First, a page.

Business groups try to overturn ruling at heart of Suffolk warehouse challenge
- Category: Local News
- Published: 21 March 2023
Real estate, housing and business groups are backing a request by Wegmans for the Supreme Court of Virginia to reconsider a ruling that property owners near a massive distribution center under construction in Hanover have the right to challenge local approvals of the project in court.
“If not reconsidered,” the groups wrote in an amicus brief filed with the court March 13, the decision “will have disastrous consequences for all types of development in Virginia.”
The long-running case, Morgan v. Board of Supervisors of Hanover County, stems from the Hanover board’s 2020 decision to grant New York-based grocery chain Wegmans a special exception to build a 1.7 million square foot facility and approve revised conditions for the project to proceed.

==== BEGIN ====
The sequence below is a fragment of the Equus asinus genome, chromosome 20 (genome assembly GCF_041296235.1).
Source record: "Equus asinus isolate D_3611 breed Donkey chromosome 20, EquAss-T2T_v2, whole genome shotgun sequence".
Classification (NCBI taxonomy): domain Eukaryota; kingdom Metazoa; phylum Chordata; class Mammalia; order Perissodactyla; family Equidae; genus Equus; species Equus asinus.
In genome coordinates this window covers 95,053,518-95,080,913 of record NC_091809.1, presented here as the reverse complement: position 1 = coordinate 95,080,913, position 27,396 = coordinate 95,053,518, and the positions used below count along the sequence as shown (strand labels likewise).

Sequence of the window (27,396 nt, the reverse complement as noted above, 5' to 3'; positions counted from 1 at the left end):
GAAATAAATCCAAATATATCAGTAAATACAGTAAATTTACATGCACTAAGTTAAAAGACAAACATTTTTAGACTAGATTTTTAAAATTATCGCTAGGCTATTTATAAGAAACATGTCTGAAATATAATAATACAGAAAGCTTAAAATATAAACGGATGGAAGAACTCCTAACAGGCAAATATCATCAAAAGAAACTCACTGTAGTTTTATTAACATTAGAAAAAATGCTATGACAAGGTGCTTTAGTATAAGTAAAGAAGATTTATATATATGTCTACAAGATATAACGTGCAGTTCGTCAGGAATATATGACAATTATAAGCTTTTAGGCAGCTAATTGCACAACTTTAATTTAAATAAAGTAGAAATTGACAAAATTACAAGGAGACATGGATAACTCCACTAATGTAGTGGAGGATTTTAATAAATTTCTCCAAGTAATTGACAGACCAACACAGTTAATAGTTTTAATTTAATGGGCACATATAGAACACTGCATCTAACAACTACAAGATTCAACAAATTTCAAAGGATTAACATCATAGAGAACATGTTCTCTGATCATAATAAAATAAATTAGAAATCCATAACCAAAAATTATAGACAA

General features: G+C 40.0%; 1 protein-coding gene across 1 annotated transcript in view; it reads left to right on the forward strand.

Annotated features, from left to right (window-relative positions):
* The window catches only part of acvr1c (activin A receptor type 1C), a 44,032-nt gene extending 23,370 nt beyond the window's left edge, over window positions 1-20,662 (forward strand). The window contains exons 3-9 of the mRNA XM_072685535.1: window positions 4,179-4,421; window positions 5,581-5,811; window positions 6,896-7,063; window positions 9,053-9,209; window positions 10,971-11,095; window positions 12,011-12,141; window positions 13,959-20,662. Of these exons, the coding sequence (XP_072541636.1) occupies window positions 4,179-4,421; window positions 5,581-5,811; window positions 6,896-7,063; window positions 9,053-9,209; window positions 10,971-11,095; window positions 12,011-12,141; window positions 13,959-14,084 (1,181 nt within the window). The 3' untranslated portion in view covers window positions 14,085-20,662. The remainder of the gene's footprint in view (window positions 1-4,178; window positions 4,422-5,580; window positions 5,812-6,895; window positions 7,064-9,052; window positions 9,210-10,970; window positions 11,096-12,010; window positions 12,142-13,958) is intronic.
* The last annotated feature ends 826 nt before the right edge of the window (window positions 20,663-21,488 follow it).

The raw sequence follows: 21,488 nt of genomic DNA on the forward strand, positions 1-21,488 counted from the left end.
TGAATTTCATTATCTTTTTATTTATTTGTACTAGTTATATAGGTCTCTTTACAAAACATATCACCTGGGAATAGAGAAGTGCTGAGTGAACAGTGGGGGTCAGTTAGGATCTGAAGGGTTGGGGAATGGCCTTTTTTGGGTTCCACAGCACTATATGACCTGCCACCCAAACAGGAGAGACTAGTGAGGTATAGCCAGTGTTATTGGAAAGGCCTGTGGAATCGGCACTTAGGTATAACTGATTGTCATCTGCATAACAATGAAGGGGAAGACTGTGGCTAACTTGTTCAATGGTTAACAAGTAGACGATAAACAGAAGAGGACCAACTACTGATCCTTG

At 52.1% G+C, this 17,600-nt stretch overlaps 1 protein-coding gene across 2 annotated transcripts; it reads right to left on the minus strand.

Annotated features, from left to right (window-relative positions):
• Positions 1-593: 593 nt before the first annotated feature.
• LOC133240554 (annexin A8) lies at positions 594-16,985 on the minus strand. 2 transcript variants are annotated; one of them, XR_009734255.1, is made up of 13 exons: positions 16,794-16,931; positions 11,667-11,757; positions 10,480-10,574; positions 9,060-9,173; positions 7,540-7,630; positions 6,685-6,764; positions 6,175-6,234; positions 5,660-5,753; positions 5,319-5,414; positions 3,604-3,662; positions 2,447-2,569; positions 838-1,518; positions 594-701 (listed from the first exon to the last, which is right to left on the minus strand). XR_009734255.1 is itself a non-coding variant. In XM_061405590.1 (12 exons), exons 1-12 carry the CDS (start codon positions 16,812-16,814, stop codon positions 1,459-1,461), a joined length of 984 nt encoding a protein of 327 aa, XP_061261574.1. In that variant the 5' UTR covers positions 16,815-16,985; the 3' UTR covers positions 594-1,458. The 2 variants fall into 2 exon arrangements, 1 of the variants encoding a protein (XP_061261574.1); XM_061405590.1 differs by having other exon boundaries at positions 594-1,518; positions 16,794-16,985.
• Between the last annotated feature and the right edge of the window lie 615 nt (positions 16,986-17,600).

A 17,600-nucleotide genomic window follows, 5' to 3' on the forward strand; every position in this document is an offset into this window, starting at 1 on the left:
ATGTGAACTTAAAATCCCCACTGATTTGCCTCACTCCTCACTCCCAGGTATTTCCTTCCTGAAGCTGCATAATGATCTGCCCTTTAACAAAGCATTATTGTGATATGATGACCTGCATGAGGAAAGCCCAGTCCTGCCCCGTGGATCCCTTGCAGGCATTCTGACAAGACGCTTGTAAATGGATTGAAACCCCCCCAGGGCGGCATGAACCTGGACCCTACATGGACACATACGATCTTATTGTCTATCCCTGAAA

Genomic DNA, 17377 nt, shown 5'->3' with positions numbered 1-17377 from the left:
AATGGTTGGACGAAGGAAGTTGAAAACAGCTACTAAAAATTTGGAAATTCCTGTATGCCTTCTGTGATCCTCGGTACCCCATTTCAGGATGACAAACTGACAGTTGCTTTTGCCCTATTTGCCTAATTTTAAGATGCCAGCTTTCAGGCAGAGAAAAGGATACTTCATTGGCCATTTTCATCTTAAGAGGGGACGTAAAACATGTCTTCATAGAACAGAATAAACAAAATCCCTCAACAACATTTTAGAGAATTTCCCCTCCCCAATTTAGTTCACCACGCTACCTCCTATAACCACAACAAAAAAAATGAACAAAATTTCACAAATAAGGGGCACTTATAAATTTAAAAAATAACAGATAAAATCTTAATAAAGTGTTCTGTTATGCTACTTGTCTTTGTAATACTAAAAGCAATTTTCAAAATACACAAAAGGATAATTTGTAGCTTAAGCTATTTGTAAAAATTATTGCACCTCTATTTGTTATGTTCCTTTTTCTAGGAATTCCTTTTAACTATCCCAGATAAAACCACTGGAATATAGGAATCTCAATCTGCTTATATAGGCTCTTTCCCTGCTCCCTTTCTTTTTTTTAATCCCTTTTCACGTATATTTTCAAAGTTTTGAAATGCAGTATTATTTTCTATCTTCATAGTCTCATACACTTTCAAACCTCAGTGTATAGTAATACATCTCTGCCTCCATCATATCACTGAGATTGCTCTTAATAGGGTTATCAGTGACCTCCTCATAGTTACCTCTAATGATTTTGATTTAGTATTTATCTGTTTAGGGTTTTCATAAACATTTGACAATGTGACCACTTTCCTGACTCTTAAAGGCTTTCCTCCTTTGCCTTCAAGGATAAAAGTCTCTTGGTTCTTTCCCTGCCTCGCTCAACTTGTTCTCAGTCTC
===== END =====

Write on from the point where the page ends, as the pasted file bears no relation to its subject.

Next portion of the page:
The project garnered significant support from the state: Under former Gov. Ralph Northam’s administration, Virginia promised Wegmans $2.35 million as well as tax credits to locate the facility in Hanover. The company promised to invest $175 million in the project and said it would create 700 jobs.
But many neighbors were outraged by the plans, and the local board’s approval of them sparked several lawsuits, including one linked to environmental justice concerns over the siting of the facility next to the Brown Grove community founded by freedpeople after the Civil War. A second legal challenge by five adjacent landowners argued the board had violated multiple local ordinances and state laws in its May 2020 decision.
Hanover Circuit Court in 2020 and 2021 found the landowners — led by Roderick Morgan, whose property lies within 1,000 feet of the Wegmans facility — had no standing to challenge the board’s vote because they couldn’t demonstrate they would suffer a “particularized harm” from the project different from what the general public might experience.